Meanwhile, the latest program heralded as a model, with ample justification, is Villanova, the national champ for the second time in three years. Jay Wright’s Wildcats are saluted for their stable core and continuity, their 100 percent basketball graduation rate and their on-court team orientation, all accomplished with a roster light on NBA lottery picks.
A similar theme was sounded most of this season and in recent years about Tony Bennett’s Virginia program. In many eyes, both the Cavaliers and the Wildcats, the nation’s top-ranked teams for the bulk of the 2018 season, represent college basketball done the right way, reliant on developing players and teams over time.
For all their old-fashioned virtues as programs, Villanova and UVa don’t lack for talent. Between them, they produced four pro draft picks in the last three seasons, one of them the 2017 NBA rookie of the year, the Cavs’ Malcolm Brogdon, as well as the ‘18 national player of the year, Villanova’s Jalen Brunson.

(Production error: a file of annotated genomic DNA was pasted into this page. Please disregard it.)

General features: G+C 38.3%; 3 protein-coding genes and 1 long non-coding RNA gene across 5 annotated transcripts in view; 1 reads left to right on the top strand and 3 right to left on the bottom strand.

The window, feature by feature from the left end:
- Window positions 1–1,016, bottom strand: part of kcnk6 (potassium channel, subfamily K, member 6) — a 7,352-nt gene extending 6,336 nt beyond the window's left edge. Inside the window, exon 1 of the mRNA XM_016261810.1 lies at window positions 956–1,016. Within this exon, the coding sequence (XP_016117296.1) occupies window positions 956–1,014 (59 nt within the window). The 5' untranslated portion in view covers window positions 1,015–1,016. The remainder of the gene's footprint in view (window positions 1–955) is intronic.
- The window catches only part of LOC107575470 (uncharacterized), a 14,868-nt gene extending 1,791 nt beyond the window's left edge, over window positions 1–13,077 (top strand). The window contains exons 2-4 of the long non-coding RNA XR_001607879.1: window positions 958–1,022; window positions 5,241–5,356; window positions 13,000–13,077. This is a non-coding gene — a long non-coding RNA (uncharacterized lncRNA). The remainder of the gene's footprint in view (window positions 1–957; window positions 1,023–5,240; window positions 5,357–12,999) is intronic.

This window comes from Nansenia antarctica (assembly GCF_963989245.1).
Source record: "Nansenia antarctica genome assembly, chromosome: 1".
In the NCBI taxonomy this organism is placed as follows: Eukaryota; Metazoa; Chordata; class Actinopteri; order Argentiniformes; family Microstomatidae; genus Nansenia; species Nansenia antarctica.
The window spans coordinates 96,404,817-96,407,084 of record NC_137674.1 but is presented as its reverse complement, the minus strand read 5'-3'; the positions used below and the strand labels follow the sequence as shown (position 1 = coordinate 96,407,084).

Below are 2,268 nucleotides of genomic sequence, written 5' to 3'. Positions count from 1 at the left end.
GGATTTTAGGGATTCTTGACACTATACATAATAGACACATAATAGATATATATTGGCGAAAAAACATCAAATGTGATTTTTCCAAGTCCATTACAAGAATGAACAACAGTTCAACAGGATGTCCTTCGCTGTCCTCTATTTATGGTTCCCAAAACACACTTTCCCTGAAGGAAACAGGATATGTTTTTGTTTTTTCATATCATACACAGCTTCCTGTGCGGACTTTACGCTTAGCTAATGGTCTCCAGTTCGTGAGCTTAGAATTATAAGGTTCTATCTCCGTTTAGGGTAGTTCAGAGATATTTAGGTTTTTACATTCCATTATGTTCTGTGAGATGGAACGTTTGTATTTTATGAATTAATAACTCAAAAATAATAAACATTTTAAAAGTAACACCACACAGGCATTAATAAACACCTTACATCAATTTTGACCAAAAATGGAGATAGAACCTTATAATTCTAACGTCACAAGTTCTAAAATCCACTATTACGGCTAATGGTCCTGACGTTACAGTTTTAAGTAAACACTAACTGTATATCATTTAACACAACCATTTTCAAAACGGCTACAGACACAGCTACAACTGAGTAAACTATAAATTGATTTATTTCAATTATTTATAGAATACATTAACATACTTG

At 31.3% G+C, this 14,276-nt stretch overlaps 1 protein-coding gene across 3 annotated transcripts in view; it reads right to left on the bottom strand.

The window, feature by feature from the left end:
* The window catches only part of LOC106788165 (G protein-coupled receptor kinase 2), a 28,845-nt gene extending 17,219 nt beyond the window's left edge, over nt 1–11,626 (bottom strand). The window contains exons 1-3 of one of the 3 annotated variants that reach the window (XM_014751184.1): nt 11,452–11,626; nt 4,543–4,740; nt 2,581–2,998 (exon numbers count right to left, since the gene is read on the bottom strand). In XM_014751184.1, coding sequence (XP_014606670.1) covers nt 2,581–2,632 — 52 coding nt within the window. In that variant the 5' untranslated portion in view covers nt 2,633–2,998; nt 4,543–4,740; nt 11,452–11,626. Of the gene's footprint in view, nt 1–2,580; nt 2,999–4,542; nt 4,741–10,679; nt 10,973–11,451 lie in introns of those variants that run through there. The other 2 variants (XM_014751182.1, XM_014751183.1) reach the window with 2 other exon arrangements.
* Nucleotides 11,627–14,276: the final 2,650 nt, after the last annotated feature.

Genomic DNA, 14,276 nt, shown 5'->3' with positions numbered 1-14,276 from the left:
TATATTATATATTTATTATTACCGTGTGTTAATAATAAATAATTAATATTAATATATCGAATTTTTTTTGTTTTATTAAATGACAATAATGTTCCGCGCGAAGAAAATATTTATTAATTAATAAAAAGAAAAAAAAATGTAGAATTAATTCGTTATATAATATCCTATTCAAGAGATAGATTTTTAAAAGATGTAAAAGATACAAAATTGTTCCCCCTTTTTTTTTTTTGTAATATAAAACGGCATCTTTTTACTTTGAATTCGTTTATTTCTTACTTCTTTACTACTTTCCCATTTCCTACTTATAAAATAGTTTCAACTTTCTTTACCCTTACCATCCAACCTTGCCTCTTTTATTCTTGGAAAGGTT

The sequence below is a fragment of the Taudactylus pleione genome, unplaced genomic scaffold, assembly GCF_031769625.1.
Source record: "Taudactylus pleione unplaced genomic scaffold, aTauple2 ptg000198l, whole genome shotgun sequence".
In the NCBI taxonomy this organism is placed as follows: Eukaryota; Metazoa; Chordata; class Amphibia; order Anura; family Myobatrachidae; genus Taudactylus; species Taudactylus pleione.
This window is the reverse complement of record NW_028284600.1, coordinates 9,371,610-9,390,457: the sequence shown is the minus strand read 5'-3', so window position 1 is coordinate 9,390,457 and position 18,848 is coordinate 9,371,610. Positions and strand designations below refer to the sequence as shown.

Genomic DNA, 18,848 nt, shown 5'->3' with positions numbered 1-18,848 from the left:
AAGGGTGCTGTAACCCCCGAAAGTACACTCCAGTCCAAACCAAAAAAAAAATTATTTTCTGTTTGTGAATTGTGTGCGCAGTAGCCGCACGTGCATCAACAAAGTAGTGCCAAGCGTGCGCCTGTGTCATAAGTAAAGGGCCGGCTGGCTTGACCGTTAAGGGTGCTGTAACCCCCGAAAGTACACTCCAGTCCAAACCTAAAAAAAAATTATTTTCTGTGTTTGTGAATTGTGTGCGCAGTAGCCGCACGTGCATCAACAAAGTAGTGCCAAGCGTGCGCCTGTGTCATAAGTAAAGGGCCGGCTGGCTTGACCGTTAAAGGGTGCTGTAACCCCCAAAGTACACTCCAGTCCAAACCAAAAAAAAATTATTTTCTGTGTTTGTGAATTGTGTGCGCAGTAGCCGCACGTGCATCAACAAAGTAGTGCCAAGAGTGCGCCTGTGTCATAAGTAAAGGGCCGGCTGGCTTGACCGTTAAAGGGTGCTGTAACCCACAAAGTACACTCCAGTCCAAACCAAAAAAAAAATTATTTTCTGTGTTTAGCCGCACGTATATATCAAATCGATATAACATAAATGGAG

The schools’ showing pales in comparison with Duke. Feeding at the top of the recruiting food chain, the Devils had three first- and second-round selections in last year’s draft alone and seven since 2015. This June they could have at least five more.
“We have always just tried to recruit the best player who fits academically, talent and character-wise,” Krzyzewski said during the ’18 NCAAs. “And it just happens that, it's not like we changed to go one-and-done or whatever, the world changed. We didn't change. The world changed.”
That statement comes across as both self-serving and realistic, depending on your predilection. Krzyzewski long ago came to terms with a deep level of skepticism directed at his program and his comments about it, a reception he considers a price of success.
Yet when Wright was asked at the Final Four about Villanova’s highly-praised approach, he had much the same thing to say about his recruiting aspirations. In fact, he sounded like numerous coaches at high-level programs who speak of their reliance on well-blended, well-seasoned upperclassmen. “Well, the reason we stick to it is we can't get the one-and-done guys,” Wright said frankly. “We're trying. We really are.”